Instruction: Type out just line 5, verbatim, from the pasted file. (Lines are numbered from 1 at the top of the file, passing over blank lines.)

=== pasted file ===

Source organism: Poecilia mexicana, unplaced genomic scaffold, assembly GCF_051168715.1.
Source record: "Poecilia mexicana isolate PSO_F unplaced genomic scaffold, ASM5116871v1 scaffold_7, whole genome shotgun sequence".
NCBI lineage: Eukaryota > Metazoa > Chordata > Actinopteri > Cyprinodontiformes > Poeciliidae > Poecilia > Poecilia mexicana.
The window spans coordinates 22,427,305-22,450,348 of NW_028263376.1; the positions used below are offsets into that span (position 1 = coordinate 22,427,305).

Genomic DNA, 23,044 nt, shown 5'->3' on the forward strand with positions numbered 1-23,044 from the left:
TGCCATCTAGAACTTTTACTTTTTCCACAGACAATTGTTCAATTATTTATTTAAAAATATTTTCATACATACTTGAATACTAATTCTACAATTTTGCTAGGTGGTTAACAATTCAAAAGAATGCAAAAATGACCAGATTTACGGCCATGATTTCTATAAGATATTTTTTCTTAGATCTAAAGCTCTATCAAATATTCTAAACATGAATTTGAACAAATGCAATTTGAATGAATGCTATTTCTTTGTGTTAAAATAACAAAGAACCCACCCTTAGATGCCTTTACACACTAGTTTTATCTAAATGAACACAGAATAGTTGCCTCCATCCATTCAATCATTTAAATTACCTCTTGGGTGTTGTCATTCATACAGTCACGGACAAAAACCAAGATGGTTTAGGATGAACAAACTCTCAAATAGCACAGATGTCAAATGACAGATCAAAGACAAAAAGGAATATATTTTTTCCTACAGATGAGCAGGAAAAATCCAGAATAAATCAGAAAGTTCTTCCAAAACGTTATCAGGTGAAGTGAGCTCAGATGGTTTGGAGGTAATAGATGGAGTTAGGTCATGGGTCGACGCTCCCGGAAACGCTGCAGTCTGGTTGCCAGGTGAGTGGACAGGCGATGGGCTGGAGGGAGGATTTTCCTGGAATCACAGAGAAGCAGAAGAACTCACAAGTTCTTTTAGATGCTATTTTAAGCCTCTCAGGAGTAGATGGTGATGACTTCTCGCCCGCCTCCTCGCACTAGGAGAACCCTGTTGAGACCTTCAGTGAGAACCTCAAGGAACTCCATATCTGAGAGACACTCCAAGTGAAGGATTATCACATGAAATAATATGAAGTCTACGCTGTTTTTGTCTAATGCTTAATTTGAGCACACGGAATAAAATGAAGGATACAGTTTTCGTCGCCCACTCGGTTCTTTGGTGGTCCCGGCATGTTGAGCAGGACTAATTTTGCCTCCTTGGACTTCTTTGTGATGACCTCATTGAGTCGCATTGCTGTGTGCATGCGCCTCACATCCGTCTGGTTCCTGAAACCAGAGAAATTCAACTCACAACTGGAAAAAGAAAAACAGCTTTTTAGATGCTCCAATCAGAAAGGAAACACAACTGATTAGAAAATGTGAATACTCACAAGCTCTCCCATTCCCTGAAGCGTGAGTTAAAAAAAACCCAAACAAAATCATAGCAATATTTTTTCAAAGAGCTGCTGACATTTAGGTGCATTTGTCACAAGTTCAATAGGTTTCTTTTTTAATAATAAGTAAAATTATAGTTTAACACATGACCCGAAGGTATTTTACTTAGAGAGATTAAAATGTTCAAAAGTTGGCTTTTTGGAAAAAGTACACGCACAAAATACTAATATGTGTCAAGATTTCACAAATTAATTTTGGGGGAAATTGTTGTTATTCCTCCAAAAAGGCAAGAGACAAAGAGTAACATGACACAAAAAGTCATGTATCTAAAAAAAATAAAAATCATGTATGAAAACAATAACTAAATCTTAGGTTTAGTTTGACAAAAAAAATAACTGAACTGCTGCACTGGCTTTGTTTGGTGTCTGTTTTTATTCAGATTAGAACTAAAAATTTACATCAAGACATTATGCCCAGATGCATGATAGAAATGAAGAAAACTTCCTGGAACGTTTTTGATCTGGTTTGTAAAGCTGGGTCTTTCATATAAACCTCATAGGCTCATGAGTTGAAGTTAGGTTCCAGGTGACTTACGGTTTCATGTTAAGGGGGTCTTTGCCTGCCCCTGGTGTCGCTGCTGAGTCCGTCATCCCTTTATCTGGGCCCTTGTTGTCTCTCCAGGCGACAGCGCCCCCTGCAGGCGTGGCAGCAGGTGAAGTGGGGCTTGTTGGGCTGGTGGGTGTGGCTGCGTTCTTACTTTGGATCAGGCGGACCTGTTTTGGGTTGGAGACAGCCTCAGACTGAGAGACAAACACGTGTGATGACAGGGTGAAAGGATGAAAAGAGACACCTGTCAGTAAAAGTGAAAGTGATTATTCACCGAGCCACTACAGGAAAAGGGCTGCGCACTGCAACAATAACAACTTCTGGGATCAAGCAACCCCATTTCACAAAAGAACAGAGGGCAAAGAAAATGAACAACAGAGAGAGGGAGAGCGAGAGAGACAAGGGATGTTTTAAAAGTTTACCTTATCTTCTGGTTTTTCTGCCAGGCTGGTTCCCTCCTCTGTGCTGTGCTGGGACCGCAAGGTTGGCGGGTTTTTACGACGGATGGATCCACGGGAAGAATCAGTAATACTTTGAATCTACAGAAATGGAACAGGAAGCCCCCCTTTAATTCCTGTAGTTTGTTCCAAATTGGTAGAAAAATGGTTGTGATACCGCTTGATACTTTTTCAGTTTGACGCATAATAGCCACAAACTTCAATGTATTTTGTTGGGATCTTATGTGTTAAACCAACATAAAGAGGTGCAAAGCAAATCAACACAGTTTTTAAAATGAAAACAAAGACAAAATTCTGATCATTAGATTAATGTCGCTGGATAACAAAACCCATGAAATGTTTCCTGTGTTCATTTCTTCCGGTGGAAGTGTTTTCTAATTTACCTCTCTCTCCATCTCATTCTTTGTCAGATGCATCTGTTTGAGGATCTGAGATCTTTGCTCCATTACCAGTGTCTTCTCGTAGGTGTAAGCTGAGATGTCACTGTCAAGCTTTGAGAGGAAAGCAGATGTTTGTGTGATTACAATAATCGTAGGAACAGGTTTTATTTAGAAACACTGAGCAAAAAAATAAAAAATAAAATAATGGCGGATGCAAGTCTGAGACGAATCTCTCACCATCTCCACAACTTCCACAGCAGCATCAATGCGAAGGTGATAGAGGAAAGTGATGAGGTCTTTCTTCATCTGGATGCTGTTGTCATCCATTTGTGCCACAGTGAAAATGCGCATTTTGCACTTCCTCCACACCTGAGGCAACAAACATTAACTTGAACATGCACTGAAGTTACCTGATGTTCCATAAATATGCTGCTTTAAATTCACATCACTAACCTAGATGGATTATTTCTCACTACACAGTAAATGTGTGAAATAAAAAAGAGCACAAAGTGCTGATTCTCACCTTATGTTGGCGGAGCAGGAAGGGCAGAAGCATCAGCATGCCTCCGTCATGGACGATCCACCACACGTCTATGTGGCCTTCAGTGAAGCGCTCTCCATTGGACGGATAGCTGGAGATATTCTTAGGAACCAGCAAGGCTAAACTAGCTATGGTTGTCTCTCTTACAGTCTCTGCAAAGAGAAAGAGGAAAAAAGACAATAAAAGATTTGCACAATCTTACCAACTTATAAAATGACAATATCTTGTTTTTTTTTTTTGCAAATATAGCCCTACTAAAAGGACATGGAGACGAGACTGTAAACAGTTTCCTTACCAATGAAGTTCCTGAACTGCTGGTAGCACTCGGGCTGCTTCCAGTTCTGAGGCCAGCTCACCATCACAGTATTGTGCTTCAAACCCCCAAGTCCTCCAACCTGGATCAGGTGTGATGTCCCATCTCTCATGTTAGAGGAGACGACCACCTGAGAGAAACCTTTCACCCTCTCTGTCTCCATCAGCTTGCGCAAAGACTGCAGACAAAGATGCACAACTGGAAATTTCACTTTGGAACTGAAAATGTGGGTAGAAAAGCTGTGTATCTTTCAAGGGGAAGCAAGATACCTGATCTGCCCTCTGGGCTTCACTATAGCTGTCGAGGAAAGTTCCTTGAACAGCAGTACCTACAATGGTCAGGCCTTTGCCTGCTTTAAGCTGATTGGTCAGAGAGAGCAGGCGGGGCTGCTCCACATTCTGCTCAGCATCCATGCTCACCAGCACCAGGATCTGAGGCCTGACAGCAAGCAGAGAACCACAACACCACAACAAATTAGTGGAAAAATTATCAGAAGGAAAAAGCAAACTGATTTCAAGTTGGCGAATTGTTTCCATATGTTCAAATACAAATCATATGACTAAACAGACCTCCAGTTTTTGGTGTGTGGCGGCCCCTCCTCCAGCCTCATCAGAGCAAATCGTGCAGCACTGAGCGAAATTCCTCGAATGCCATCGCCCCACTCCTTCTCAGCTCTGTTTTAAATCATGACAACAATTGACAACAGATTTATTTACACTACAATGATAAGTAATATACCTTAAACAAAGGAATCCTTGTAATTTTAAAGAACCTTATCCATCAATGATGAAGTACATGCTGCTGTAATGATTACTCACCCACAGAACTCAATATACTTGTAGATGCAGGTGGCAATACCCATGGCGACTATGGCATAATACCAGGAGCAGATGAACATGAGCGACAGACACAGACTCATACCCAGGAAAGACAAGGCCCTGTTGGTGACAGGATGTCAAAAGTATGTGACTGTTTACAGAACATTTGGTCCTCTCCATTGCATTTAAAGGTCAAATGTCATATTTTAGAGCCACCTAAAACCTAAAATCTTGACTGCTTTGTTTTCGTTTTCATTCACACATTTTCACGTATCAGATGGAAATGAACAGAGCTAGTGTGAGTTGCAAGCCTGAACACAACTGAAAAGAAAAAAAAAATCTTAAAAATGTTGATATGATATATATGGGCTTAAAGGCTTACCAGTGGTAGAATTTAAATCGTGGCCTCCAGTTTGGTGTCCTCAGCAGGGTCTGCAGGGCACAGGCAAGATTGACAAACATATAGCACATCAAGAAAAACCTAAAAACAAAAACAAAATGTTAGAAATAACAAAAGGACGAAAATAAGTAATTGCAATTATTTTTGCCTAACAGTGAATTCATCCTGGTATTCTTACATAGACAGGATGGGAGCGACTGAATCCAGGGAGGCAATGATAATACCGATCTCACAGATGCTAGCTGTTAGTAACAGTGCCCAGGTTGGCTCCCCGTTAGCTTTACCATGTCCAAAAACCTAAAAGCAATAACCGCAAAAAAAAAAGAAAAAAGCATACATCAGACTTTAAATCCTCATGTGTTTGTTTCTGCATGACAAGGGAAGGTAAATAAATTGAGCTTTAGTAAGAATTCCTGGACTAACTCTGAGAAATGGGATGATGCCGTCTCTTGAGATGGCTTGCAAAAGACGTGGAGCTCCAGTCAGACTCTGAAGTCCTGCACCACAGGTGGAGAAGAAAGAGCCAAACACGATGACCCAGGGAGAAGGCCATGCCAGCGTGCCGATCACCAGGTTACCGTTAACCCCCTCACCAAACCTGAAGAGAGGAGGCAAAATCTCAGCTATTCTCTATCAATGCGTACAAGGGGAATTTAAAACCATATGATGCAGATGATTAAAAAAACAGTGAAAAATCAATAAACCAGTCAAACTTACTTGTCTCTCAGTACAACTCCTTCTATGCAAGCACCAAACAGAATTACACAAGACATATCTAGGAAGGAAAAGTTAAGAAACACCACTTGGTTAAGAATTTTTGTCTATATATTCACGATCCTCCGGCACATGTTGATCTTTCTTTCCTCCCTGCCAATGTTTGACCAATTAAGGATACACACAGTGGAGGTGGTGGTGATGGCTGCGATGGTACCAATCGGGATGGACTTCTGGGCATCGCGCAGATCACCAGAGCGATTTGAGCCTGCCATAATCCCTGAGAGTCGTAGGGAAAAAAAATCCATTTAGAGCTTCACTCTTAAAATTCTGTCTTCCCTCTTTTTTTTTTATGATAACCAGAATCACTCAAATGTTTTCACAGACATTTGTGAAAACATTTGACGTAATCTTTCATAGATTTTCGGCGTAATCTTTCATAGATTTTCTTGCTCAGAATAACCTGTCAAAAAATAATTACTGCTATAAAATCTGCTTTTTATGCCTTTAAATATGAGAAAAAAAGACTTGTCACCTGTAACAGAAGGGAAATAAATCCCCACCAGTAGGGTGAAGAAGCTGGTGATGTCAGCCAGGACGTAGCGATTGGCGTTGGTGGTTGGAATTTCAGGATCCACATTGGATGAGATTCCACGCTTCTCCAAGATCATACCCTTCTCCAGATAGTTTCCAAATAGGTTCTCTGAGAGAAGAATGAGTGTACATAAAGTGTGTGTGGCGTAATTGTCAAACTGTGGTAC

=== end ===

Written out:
Genomic DNA, 23,044 nt, shown 5'->3' on the forward strand with positions numbered 1-23,044 from the left: